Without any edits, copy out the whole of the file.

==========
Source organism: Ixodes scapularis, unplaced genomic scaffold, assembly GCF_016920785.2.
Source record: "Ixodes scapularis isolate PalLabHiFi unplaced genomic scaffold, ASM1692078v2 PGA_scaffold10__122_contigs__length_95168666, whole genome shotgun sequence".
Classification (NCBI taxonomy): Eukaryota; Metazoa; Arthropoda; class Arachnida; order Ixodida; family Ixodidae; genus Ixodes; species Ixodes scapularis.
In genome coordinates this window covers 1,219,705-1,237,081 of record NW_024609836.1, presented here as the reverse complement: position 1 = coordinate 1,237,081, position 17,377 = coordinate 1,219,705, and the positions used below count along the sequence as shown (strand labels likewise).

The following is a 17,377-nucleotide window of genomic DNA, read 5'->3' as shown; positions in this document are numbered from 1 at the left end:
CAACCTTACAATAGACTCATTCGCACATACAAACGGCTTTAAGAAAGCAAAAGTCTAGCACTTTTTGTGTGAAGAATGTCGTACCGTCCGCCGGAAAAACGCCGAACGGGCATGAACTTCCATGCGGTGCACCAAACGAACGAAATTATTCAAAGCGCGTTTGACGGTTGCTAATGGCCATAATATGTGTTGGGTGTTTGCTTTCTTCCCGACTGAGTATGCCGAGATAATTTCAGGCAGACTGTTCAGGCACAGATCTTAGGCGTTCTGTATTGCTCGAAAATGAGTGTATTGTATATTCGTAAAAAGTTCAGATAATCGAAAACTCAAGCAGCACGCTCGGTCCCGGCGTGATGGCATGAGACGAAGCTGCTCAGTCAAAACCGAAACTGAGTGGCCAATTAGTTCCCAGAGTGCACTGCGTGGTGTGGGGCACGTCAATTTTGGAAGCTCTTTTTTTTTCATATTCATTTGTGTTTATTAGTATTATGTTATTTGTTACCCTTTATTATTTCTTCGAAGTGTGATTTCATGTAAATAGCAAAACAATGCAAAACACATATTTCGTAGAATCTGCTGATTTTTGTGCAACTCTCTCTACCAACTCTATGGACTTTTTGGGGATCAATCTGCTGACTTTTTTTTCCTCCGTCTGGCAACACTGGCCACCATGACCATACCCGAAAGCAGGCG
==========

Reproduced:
Source organism: Ixodes scapularis, unplaced genomic scaffold, assembly GCF_016920785.2.
Source record: "Ixodes scapularis isolate PalLabHiFi unplaced genomic scaffold, ASM1692078v2 PGA_scaffold10__122_contigs__length_95168666, whole genome shotgun sequence".
Classification (NCBI taxonomy): Eukaryota; Metazoa; Arthropoda; class Arachnida; order Ixodida; family Ixodidae; genus Ixodes; species Ixodes scapularis.
In genome coordinates this window covers 1,219,705-1,237,081 of record NW_024609836.1, presented here as the reverse complement: position 1 = coordinate 1,237,081, position 17,377 = coordinate 1,219,705, and the positions used below count along the sequence as shown (strand labels likewise).

The following is a 17,377-nucleotide window of genomic DNA, read 5'->3' as shown; positions in this document are numbered from 1 at the left end:
CAACCTTACAATAGACTCATTCGCACATACAAACGGCTTTAAGAAAGCAAAAGTCTAGCACTTTTTGTGTGAAGAATGTCGTACCGTCCGCCGGAAAAACGCCGAACGGGCATGAACTTCCATGCGGTGCACCAAACGAACGAAATTATTCAAAGCGCGTTTGACGGTTGCTAATGGCCATAATATGTGTTGGGTGTTTGCTTTCTTCCCGACTGAGTATGCCGAGATAATTTCAGGCAGACTGTTCAGGCACAGATCTTAGGCGTTCTGTATTGCTCGAAAATGAGTGTATTGTATATTCGTAAAAAGTTCAGATAATCGAAAACTCAAGCAGCACGCTCGGTCCCGGCGTGATGGCATGAGACGAAGCTGCTCAGTCAAAACCGAAACTGAGTGGCCAATTAGTTCCCAGAGTGCACTGCGTGGTGTGGGGCACGTCAATTTTGGAAGCTCTTTTTTTTTCATATTCATTTGTGTTTATTAGTATTATGTTATTTGTTACCCTTTATTATTTCTTCGAAGTGTGATTTCATGTAAATAGCAAAACAATGCAAAACACATATTTCGTAGAATCTGCTGATTTTTGTGCAACTCTCTCTACCAACTCTATGGACTTTTTGGGGATCAATCTGCTGACTTTTTTTTCCTCCGTCTGGCAACACTGGCCACCATGACCATACCCGAAAGCAGGCG